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I used to love donating to one of my local big box thrift stores. When I donated enough, they would give out 30% coupons which I would use to head right into the store and find things to flip.
That is, until the day that I learned they were throwing most of my donations straight into the dumpster. They simply had too much stuff to sell.
Donating to thrift stores can feel good but not if you don’t know whether your donation is being used to support a good cause.
Most thrift stores are purposefully vague about how exactly they help the community, and most of their emphasis on donations remains on receiving them. This can be annoying for someone who would like the certainty of knowing that the store’s profits back a real charity.
Are thrift stores non-profit? Thrift stores are non-profit in some cases and for-profit in others. There is no legal obligation to disclose non-profit status, so you should treat each store as a for-profit business unless it clearly declares its status as a non-profit organization.
And if you think you can trust all non-profits, you’re in for a surprise! As this article exposes, most thrift stores do not declare what they do with their profits or what percentage of their proceeds go towards the causes they support.
You will also discover two indicators that can guarantee that your donation to a thrift store or a purchase from it makes the maximum charitable impact. But to arrive at that, you need to understand how thrift stores handle their revenue.
What Do Thrift Stores Do With the Money They Make?
There are two types of thrift stores. The larger chains are known for their non-profit interests and single-branch entities that operate like regular businesses.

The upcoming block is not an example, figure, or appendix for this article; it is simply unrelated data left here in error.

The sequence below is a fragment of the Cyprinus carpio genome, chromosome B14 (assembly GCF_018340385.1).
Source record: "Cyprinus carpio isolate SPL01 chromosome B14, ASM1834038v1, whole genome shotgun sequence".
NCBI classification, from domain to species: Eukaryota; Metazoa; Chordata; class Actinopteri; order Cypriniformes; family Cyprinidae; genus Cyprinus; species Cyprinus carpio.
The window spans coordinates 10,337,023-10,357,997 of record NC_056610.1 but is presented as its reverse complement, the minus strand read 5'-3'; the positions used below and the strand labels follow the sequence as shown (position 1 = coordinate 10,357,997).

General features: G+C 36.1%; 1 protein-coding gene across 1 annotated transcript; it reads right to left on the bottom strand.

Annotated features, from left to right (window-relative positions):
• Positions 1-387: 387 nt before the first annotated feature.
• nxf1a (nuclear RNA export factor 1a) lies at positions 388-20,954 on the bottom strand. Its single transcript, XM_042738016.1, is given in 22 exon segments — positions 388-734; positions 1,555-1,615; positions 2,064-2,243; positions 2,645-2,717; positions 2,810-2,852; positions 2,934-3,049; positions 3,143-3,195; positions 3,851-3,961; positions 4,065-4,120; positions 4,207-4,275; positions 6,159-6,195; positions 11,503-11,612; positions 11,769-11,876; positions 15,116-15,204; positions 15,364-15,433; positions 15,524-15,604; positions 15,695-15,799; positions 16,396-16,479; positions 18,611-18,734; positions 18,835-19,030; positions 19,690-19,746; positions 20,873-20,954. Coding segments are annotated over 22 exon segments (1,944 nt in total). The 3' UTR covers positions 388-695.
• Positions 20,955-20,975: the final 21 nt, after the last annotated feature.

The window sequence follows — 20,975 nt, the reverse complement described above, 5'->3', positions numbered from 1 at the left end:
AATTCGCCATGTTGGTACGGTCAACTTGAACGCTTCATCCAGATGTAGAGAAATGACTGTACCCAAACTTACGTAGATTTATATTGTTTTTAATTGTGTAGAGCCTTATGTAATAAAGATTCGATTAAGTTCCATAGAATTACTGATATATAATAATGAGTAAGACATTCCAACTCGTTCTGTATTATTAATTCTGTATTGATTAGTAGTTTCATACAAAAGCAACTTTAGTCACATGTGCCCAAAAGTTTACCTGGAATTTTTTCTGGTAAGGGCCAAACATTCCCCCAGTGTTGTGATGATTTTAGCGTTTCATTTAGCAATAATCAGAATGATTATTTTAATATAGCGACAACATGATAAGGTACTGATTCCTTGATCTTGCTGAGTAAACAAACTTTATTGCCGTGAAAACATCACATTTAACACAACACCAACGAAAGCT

Non-profit thrift stores use their income to pay off operation expenses, taxes, and administration fees. After that, a portion of the revenue might be reinvested in expanding their operations. Whatever is left is spent on charitable causes.
If you buy intending to support charity, you must be careful in selecting thrift stores, even within the non-profit category. Some thrift stores reinvest the most significant chunk of their profit in their stores and leave pennies for charitable causes. This gives them their non-profit and social consciousness badges on a technicality.
To prevent such disproportionate reinvestment, many thrift stores have a policy regarding the percentage of proceeds that go to charity. Such stores are the best to donate to.
The for-profit category remains undiscussed. According to Value Village’s own statement, an emerging thrift store franchise, donating to its thrift stores does not support any non-profit. Value Village is not the only for-profit thrift store, so you must do your due diligence before donating to a second-hand store or buying from it with the intention to promote charity and local causes.
For-profit thrift stores are not required to disclose that they don’t support charities. So, don’t assume that every for-profit second-hand goods store will be as transparent as value village.
How Can I Make Sure a Thrift Store Supports Charity?
One of the best ways to find out if a thrift store supports charity is to check out its website.
Often, the donation page features details regarding the causes supported by the thrift store. This can help you tell non-profit thrift stores apart from for-profit ones.
But as mentioned earlier, you still need to make sure that the thrift store is more than just a ‘technical’ non-profit. For that, you need to find out the exact percentage of profit proceeds that go to charity.